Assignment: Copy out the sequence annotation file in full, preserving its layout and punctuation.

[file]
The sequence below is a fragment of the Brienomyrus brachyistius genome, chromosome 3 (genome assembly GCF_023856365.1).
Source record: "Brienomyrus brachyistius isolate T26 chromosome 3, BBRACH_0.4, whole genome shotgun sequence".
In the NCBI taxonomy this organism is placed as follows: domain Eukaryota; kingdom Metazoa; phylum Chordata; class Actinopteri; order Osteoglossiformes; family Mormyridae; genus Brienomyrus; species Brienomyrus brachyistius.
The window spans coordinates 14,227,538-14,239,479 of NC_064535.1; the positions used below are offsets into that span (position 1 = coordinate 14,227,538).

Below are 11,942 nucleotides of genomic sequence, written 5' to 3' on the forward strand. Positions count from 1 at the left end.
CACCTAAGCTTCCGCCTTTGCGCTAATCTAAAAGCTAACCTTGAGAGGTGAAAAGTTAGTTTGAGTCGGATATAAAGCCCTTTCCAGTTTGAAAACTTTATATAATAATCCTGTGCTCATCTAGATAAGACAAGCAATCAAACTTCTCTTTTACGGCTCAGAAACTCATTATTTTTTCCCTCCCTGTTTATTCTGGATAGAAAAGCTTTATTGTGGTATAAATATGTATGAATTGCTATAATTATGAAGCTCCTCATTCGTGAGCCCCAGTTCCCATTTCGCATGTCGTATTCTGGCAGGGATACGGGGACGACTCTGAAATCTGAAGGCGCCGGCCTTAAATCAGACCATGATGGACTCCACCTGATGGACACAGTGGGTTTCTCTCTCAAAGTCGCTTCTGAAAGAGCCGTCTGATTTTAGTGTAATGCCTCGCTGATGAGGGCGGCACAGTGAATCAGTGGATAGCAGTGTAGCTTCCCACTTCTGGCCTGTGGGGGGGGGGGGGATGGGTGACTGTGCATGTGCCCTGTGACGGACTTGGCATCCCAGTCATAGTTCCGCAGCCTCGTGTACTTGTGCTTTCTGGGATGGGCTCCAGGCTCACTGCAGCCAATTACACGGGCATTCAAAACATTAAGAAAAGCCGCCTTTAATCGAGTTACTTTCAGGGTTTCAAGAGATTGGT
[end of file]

The sequence below is a fragment of the Brienomyrus brachyistius genome, chromosome 3 (genome assembly GCF_023856365.1).
Source record: "Brienomyrus brachyistius isolate T26 chromosome 3, BBRACH_0.4, whole genome shotgun sequence".
In the NCBI taxonomy this organism is placed as follows: domain Eukaryota; kingdom Metazoa; phylum Chordata; class Actinopteri; order Osteoglossiformes; family Mormyridae; genus Brienomyrus; species Brienomyrus brachyistius.
The window spans coordinates 14,227,538-14,239,479 of NC_064535.1; the positions used below are offsets into that span (position 1 = coordinate 14,227,538).

Below are 11,942 nucleotides of genomic sequence, written 5' to 3' on the forward strand. Positions count from 1 at the left end.
CACCTAAGCTTCCGCCTTTGCGCTAATCTAAAAGCTAACCTTGAGAGGTGAAAAGTTAGTTTGAGTCGGATATAAAGCCCTTTCCAGTTTGAAAACTTTATATAATAATCCTGTGCTCATCTAGATAAGACAAGCAATCAAACTTCTCTTTTACGGCTCAGAAACTCATTATTTTTTCCCTCCCTGTTTATTCTGGATAGAAAAGCTTTATTGTGGTATAAATATGTATGAATTGCTATAATTATGAAGCTCCTCATTCGTGAGCCCCAGTTCCCATTTCGCATGTCGTATTCTGGCAGGGATACGGGGACGACTCTGAAATCTGAAGGCGCCGGCCTTAAATCAGACCATGATGGACTCCACCTGATGGACACAGTGGGTTTCTCTCTCAAAGTCGCTTCTGAAAGAGCCGTCTGATTTTAGTGTAATGCCTCGCTGATGAGGGCGGCACAGTGAATCAGTGGATAGCAGTGTAGCTTCCCACTTCTGGCCTGTGGGGGGGGGGGGGATGGGTGACTGTGCATGTGCCCTGTGACGGACTTGGCATCCCAGTCATAGTTCCGCAGCCTCGTGTACTTGTGCTTTCTGGGATGGGCTCCAGGCTCACTGCAGCCAATTACACGGGCATTCAAAACATTAAGAAAAGCCGCCTTTAATCGAGTTACTTTCAGGGTTTCAAGAGATTGGT